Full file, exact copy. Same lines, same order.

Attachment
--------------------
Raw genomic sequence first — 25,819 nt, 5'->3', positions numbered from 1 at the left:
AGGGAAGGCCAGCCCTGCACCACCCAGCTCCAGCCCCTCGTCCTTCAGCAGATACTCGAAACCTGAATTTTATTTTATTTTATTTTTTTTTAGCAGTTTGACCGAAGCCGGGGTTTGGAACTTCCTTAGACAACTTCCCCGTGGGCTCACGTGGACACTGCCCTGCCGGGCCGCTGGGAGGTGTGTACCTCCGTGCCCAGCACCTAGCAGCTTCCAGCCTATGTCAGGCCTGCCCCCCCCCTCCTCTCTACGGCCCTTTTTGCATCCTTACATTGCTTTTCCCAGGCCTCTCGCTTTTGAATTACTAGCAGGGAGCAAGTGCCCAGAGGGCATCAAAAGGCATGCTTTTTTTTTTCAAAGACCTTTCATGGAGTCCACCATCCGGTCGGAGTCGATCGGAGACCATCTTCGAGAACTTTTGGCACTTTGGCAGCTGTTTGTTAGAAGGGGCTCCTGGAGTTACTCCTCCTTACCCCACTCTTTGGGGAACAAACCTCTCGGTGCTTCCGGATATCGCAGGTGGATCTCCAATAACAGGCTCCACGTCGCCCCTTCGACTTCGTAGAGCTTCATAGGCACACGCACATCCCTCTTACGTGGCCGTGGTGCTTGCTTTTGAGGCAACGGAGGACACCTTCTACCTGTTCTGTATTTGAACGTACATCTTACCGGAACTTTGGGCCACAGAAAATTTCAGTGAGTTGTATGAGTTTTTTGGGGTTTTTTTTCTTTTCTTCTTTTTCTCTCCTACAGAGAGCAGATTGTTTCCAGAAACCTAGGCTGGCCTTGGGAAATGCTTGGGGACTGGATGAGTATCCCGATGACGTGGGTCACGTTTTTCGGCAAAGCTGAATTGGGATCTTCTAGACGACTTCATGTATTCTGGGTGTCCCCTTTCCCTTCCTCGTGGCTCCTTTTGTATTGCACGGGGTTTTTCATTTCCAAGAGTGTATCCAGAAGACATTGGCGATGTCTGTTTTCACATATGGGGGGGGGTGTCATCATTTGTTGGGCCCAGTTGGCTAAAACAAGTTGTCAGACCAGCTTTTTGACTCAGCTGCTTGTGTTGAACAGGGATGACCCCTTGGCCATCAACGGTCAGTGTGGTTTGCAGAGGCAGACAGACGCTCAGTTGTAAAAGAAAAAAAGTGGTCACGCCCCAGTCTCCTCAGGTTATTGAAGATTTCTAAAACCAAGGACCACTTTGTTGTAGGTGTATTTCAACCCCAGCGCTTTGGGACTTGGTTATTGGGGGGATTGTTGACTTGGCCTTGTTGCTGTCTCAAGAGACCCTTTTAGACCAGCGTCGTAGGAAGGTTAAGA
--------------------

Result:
Raw genomic sequence first — 25,819 nt, 5'->3', positions numbered from 1 at the left:
AGGGAAGGCCAGCCCTGCACCACCCAGCTCCAGCCCCTCGTCCTTCAGCAGATACTCGAAACCTGAATTTTATTTTATTTTATTTTTTTTTAGCAGTTTGACCGAAGCCGGGGTTTGGAACTTCCTTAGACAACTTCCCCGTGGGCTCACGTGGACACTGCCCTGCCGGGCCGCTGGGAGGTGTGTACCTCCGTGCCCAGCACCTAGCAGCTTCCAGCCTATGTCAGGCCTGCCCCCCCCCTCCTCTCTACGGCCCTTTTTGCATCCTTACATTGCTTTTCCCAGGCCTCTCGCTTTTGAATTACTAGCAGGGAGCAAGTGCCCAGAGGGCATCAAAAGGCATGCTTTTTTTTTTCAAAGACCTTTCATGGAGTCCACCATCCGGTCGGAGTCGATCGGAGACCATCTTCGAGAACTTTTGGCACTTTGGCAGCTGTTTGTTAGAAGGGGCTCCTGGAGTTACTCCTCCTTACCCCACTCTTTGGGGAACAAACCTCTCGGTGCTTCCGGATATCGCAGGTGGATCTCCAATAACAGGCTCCACGTCGCCCCTTCGACTTCGTAGAGCTTCATAGGCACACGCACATCCCTCTTACGTGGCCGTGGTGCTTGCTTTTGAGGCAACGGAGGACACCTTCTACCTGTTCTGTATTTGAACGTACATCTTACCGGAACTTTGGGCCACAGAAAATTTCAGTGAGTTGTATGAGTTTTTTGGGGTTTTTTTTCTTTTCTTCTTTTTCTCTCCTACAGAGAGCAGATTGTTTCCAGAAACCTAGGCTGGCCTTGGGAAATGCTTGGGGACTGGATGAGTATCCCGATGACGTGGGTCACGTTTTTCGGCAAAGCTGAATTGGGATCTTCTAGACGACTTCATGTATTCTGGGTGTCCCCTTTCCCTTCCTCGTGGCTCCTTTTGTATTGCACGGGGTTTTTCATTTCCAAGAGTGTATCCAGAAGACATTGGCGATGTCTGTTTTCACATATGGGGGGGGGTGTCATCATTTGTTGGGCCCAGTTGGCTAAAACAAGTTGTCAGACCAGCTTTTTGACTCAGCTGCTTGTGTTGAACAGGGATGACCCCTTGGCCATCAACGGTCAGTGTGGTTTGCAGAGGCAGACAGACGCTCAGTTGTAAAAGAAAAAAAGTGGTCACGCCCCAGTCTCCTCAGGTTATTGAAGATTTCTAAAACCAAGGACCACTTTGTTGTAGGTGTATTTCAACCCCAGCGCTTTGGGACTTGGTTATTGGGGGGATTGTTGACTTGGCCTTGTTGCTGTCTCAAGAGACCCTTTTAGACCAGCGTCGTAGGAAGGTTAAGA